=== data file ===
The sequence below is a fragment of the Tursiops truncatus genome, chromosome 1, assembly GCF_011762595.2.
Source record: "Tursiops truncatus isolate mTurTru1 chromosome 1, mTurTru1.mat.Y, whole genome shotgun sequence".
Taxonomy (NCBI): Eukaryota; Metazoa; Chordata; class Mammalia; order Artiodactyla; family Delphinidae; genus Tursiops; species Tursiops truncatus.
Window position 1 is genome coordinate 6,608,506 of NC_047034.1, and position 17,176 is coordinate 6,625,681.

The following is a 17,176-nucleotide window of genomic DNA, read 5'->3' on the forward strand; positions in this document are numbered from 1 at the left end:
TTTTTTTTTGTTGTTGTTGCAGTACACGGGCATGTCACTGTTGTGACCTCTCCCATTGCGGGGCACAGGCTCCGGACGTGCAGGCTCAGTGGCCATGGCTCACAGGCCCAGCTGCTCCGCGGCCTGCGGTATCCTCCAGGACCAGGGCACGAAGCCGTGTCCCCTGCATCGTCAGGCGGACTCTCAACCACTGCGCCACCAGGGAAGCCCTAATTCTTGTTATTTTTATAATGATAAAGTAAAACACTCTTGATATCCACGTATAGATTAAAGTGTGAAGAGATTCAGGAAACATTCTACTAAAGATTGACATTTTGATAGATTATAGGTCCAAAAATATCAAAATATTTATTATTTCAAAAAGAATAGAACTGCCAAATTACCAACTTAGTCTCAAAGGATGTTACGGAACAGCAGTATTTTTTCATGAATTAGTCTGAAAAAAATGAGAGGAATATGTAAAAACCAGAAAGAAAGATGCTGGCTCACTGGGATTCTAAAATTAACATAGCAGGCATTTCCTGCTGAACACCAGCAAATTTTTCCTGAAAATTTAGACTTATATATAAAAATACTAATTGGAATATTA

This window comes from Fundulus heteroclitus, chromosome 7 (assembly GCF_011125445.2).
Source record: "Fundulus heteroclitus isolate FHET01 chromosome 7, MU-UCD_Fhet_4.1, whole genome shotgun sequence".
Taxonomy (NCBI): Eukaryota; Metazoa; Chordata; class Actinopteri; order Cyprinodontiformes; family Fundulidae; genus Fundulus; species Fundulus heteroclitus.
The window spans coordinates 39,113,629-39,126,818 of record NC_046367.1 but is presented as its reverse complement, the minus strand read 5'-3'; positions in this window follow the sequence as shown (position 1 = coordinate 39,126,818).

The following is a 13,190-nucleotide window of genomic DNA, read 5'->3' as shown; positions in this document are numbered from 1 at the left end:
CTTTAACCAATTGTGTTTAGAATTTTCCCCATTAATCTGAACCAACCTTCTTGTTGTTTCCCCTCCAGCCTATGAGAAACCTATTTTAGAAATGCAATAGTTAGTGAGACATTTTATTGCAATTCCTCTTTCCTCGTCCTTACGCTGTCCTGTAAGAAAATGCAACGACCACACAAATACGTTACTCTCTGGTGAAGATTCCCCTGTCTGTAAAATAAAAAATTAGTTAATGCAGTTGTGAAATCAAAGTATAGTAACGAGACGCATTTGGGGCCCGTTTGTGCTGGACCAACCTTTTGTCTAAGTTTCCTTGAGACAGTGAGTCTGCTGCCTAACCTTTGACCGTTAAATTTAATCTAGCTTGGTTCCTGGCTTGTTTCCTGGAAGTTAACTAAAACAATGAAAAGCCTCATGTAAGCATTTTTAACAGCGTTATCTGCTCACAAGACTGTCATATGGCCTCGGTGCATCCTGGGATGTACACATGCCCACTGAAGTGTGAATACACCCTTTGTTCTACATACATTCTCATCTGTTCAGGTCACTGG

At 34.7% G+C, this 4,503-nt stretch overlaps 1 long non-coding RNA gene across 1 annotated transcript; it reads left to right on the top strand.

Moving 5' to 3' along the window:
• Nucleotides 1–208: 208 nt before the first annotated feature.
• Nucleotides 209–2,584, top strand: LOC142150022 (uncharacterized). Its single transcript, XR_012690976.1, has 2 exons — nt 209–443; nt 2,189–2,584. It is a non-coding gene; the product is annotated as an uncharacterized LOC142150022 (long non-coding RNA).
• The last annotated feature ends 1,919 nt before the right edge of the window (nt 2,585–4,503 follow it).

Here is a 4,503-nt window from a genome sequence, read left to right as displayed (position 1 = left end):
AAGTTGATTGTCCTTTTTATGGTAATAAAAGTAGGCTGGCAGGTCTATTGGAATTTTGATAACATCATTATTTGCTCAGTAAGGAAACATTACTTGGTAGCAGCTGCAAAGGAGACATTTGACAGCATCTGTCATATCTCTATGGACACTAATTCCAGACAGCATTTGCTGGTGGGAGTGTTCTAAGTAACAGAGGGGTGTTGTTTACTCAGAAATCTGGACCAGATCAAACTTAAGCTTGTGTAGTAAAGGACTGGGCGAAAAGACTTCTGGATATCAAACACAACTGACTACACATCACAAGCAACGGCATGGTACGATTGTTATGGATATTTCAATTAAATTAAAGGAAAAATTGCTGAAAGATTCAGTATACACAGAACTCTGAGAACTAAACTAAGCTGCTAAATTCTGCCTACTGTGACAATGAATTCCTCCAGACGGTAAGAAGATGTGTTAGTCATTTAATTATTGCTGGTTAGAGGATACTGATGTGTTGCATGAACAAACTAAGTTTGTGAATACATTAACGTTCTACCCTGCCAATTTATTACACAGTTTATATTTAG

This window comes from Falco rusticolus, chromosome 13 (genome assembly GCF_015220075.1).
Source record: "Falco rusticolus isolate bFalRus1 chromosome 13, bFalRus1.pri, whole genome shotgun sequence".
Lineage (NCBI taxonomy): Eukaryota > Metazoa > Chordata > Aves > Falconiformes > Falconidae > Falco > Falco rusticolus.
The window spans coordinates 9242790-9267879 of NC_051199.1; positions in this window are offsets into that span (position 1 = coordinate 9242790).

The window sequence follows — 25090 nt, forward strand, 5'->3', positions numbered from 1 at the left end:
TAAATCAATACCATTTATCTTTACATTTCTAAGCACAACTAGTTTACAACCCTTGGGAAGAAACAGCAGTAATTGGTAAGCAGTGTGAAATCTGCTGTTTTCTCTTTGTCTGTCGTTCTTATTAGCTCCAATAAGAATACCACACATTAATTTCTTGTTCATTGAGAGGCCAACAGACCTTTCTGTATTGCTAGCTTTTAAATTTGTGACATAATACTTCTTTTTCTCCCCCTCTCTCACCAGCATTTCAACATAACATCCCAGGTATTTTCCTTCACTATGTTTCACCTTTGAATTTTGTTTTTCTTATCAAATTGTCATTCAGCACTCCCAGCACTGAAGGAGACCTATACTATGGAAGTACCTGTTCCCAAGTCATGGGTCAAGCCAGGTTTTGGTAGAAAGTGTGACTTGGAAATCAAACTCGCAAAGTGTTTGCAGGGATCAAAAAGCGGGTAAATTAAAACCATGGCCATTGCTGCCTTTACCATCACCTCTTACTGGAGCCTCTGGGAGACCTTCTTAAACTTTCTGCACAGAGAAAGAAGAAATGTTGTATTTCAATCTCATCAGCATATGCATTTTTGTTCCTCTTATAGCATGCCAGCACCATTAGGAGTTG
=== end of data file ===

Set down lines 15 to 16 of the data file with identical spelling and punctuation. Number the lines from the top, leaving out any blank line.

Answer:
• Nucleotides 1–208: 208 nt before the first annotated feature.
• Nucleotides 209–2,584, top strand: LOC142150022 (uncharacterized). Its single transcript, XR_012690976.1, has 2 exons — nt 209–443; nt 2,189–2,584. It is a non-coding gene; the product is annotated as an uncharacterized LOC142150022 (long non-coding RNA).